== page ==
- A friend of gut. Use of ginger is very beneficial for several gut complications like heartburn. This action of ginger is due to its ability to speed up the digestion of food and passage of food through gut. Heartburn develops when food has to stay inside the stomach for a long duration. If the food leaves stomach early, no pressure will build inside the stomach and result would be heartburn free life. It also stimulates the production of mucus by stomach- another protection from excessive acid produced during heartburn. Since ginger speeds up the digestion and movement of food through the gut. That’s why it is a cure for constipation too.
- Makes headache go away. Drinking herbal ginger tea is an effective way to cure common headaches and migraine headache. This property of ginger is because of its ability to suppress prostaglandin synthesis- prostaglandins are chemical mediators causing sensation of pain.
- Reduces pain of arthritis. Arthritis is a degenerative disease, which is accompanied with joint swelling and pain. This pain is due to the excessive secretion of chemical mediators of inflammation. Ginger, as explained earlier, can suppress the production of these mediators and can thus decrease joint pain associated with arthritis.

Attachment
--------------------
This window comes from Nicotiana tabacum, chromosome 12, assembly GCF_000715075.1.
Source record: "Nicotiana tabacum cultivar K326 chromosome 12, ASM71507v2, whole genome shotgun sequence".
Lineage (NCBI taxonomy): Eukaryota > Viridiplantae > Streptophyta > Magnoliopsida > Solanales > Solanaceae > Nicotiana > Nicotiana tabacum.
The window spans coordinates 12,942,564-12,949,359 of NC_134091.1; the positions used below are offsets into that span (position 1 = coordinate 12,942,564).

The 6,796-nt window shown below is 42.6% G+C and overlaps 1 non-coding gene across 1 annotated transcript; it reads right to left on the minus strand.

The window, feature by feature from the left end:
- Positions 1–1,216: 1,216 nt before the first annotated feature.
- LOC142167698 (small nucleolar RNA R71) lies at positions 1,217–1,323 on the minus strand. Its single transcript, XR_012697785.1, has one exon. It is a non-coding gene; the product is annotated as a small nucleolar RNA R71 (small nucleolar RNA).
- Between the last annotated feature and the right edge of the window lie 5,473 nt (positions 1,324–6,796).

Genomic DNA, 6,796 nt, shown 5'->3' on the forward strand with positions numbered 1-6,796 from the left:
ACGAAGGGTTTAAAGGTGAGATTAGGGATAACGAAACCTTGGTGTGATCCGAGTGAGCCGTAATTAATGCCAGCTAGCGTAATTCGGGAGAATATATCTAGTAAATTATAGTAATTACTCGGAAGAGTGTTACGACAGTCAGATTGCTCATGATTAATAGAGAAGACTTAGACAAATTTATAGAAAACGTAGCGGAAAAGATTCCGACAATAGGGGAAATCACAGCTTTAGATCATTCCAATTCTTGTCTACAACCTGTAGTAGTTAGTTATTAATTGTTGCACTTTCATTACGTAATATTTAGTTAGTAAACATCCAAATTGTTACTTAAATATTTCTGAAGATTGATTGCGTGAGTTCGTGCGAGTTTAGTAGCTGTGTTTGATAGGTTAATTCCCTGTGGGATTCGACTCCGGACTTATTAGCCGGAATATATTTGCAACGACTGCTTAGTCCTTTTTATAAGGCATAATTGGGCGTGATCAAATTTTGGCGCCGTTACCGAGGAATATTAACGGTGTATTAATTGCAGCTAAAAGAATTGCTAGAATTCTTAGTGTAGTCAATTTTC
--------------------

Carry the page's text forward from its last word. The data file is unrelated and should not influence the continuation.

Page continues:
- Might cure cancer. Ginger has got an excellent anti-oxidant property. Moreover, recent studies have shown that ginger might possess excellent anti-cancer properties as well. Cancer develops due to the abnormal growth and division of cells. Recent studies have shown that ginger extracts can induce rapid apoptosis (death) of rapidly dividing cells. However, this fact needs further investigation.
- Helps in weight loss. Herbal ginger teas are usually an integral component of weight loss programs. This property of ginger can apparently be attributed to two basic reasons. First, ginger boosts the metabolism. Higher metabolism means greater burning of fats. Secondly, ginger makes you feel full. When you feel full, you naturally eat less.